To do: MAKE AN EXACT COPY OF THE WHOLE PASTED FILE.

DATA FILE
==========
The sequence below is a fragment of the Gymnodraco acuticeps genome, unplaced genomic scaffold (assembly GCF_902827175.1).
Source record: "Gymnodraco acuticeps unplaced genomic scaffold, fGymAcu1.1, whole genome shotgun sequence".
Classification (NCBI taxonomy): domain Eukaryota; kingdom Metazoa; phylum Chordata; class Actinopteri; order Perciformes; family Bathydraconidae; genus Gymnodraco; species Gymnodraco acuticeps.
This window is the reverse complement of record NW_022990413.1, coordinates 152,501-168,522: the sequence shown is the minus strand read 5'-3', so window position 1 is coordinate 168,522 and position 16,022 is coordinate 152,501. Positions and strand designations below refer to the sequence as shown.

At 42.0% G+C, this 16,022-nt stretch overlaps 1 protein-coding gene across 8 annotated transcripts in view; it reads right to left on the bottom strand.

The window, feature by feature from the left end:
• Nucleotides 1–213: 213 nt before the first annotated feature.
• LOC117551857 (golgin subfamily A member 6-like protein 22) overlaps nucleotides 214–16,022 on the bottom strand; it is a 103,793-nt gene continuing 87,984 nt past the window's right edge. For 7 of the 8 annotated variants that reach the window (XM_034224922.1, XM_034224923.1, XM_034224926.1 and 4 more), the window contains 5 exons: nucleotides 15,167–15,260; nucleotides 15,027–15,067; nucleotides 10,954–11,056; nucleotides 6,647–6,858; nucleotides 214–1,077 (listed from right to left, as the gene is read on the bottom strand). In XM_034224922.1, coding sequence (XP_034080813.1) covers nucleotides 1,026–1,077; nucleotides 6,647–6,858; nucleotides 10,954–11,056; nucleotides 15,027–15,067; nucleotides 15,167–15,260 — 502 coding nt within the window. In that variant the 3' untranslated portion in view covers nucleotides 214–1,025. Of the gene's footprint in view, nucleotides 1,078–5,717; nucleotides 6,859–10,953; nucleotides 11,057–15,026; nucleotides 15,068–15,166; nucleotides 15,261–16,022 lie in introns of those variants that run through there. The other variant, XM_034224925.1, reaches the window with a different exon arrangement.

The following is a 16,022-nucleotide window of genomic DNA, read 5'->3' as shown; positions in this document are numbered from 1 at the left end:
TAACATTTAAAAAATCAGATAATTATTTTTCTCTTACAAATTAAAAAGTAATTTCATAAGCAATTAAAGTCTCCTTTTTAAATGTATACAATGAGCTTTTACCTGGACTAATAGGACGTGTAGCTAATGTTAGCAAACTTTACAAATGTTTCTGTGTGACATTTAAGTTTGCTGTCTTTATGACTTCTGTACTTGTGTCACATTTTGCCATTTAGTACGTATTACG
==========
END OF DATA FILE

The sequence below is a fragment of the Gymnodraco acuticeps genome, unplaced genomic scaffold (assembly GCF_902827175.1).
Source record: "Gymnodraco acuticeps unplaced genomic scaffold, fGymAcu1.1, whole genome shotgun sequence".
Classification (NCBI taxonomy): domain Eukaryota; kingdom Metazoa; phylum Chordata; class Actinopteri; order Perciformes; family Bathydraconidae; genus Gymnodraco; species Gymnodraco acuticeps.
This window is the reverse complement of record NW_022990413.1, coordinates 152,501-168,522: the sequence shown is the minus strand read 5'-3', so window position 1 is coordinate 168,522 and position 16,022 is coordinate 152,501. Positions and strand designations below refer to the sequence as shown.

At 42.0% G+C, this 16,022-nt stretch overlaps 1 protein-coding gene across 8 annotated transcripts in view; it reads right to left on the bottom strand.

The window, feature by feature from the left end:
• Nucleotides 1–213: 213 nt before the first annotated feature.
• LOC117551857 (golgin subfamily A member 6-like protein 22) overlaps nucleotides 214–16,022 on the bottom strand; it is a 103,793-nt gene continuing 87,984 nt past the window's right edge. For 7 of the 8 annotated variants that reach the window (XM_034224922.1, XM_034224923.1, XM_034224926.1 and 4 more), the window contains 5 exons: nucleotides 15,167–15,260; nucleotides 15,027–15,067; nucleotides 10,954–11,056; nucleotides 6,647–6,858; nucleotides 214–1,077 (listed from right to left, as the gene is read on the bottom strand). In XM_034224922.1, coding sequence (XP_034080813.1) covers nucleotides 1,026–1,077; nucleotides 6,647–6,858; nucleotides 10,954–11,056; nucleotides 15,027–15,067; nucleotides 15,167–15,260 — 502 coding nt within the window. In that variant the 3' untranslated portion in view covers nucleotides 214–1,025. Of the gene's footprint in view, nucleotides 1,078–5,717; nucleotides 6,859–10,953; nucleotides 11,057–15,026; nucleotides 15,068–15,166; nucleotides 15,261–16,022 lie in introns of those variants that run through there. The other variant, XM_034224925.1, reaches the window with a different exon arrangement.

The following is a 16,022-nucleotide window of genomic DNA, read 5'->3' as shown; positions in this document are numbered from 1 at the left end:
TAACATTTAAAAAATCAGATAATTATTTTTCTCTTACAAATTAAAAAGTAATTTCATAAGCAATTAAAGTCTCCTTTTTAAATGTATACAATGAGCTTTTACCTGGACTAATAGGACGTGTAGCTAATGTTAGCAAACTTTACAAATGTTTCTGTGTGACATTTAAGTTTGCTGTCTTTATGACTTCTGTACTTGTGTCACATTTTGCCATTTAGTACGTATTACG